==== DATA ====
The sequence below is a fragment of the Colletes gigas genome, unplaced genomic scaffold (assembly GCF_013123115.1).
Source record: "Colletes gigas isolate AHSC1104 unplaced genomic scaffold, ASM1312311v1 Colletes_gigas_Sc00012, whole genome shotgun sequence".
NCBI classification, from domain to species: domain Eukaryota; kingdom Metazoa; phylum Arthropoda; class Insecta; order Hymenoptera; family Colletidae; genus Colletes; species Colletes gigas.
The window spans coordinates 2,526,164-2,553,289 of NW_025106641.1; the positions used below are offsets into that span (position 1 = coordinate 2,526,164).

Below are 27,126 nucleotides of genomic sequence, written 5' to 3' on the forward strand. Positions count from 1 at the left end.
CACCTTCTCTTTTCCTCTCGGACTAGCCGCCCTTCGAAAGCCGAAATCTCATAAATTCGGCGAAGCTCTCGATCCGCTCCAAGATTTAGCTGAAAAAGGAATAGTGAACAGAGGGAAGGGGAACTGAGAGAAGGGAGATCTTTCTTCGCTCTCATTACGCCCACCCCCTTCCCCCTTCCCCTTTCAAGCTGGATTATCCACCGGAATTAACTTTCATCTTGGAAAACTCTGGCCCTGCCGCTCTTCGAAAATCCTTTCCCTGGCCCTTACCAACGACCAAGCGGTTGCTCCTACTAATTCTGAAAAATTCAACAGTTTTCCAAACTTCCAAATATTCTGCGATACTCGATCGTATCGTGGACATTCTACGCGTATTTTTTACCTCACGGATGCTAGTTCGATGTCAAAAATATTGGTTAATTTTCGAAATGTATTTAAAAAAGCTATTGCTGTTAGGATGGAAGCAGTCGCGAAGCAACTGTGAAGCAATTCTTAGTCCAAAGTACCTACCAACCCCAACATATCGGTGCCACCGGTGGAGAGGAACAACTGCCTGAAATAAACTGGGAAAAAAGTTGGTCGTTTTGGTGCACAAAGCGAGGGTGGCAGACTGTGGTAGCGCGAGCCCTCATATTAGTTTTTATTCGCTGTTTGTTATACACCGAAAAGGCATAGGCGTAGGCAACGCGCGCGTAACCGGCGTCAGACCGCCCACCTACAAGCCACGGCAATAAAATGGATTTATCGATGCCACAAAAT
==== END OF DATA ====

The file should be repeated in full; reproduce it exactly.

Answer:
The sequence below is a fragment of the Colletes gigas genome, unplaced genomic scaffold (assembly GCF_013123115.1).
Source record: "Colletes gigas isolate AHSC1104 unplaced genomic scaffold, ASM1312311v1 Colletes_gigas_Sc00012, whole genome shotgun sequence".
NCBI classification, from domain to species: domain Eukaryota; kingdom Metazoa; phylum Arthropoda; class Insecta; order Hymenoptera; family Colletidae; genus Colletes; species Colletes gigas.
The window spans coordinates 2,526,164-2,553,289 of NW_025106641.1; the positions used below are offsets into that span (position 1 = coordinate 2,526,164).

Below are 27,126 nucleotides of genomic sequence, written 5' to 3' on the forward strand. Positions count from 1 at the left end.
CACCTTCTCTTTTCCTCTCGGACTAGCCGCCCTTCGAAAGCCGAAATCTCATAAATTCGGCGAAGCTCTCGATCCGCTCCAAGATTTAGCTGAAAAAGGAATAGTGAACAGAGGGAAGGGGAACTGAGAGAAGGGAGATCTTTCTTCGCTCTCATTACGCCCACCCCCTTCCCCCTTCCCCTTTCAAGCTGGATTATCCACCGGAATTAACTTTCATCTTGGAAAACTCTGGCCCTGCCGCTCTTCGAAAATCCTTTCCCTGGCCCTTACCAACGACCAAGCGGTTGCTCCTACTAATTCTGAAAAATTCAACAGTTTTCCAAACTTCCAAATATTCTGCGATACTCGATCGTATCGTGGACATTCTACGCGTATTTTTTACCTCACGGATGCTAGTTCGATGTCAAAAATATTGGTTAATTTTCGAAATGTATTTAAAAAAGCTATTGCTGTTAGGATGGAAGCAGTCGCGAAGCAACTGTGAAGCAATTCTTAGTCCAAAGTACCTACCAACCCCAACATATCGGTGCCACCGGTGGAGAGGAACAACTGCCTGAAATAAACTGGGAAAAAAGTTGGTCGTTTTGGTGCACAAAGCGAGGGTGGCAGACTGTGGTAGCGCGAGCCCTCATATTAGTTTTTATTCGCTGTTTGTTATACACCGAAAAGGCATAGGCGTAGGCAACGCGCGCGTAACCGGCGTCAGACCGCCCACCTACAAGCCACGGCAATAAAATGGATTTATCGATGCCACAAAAT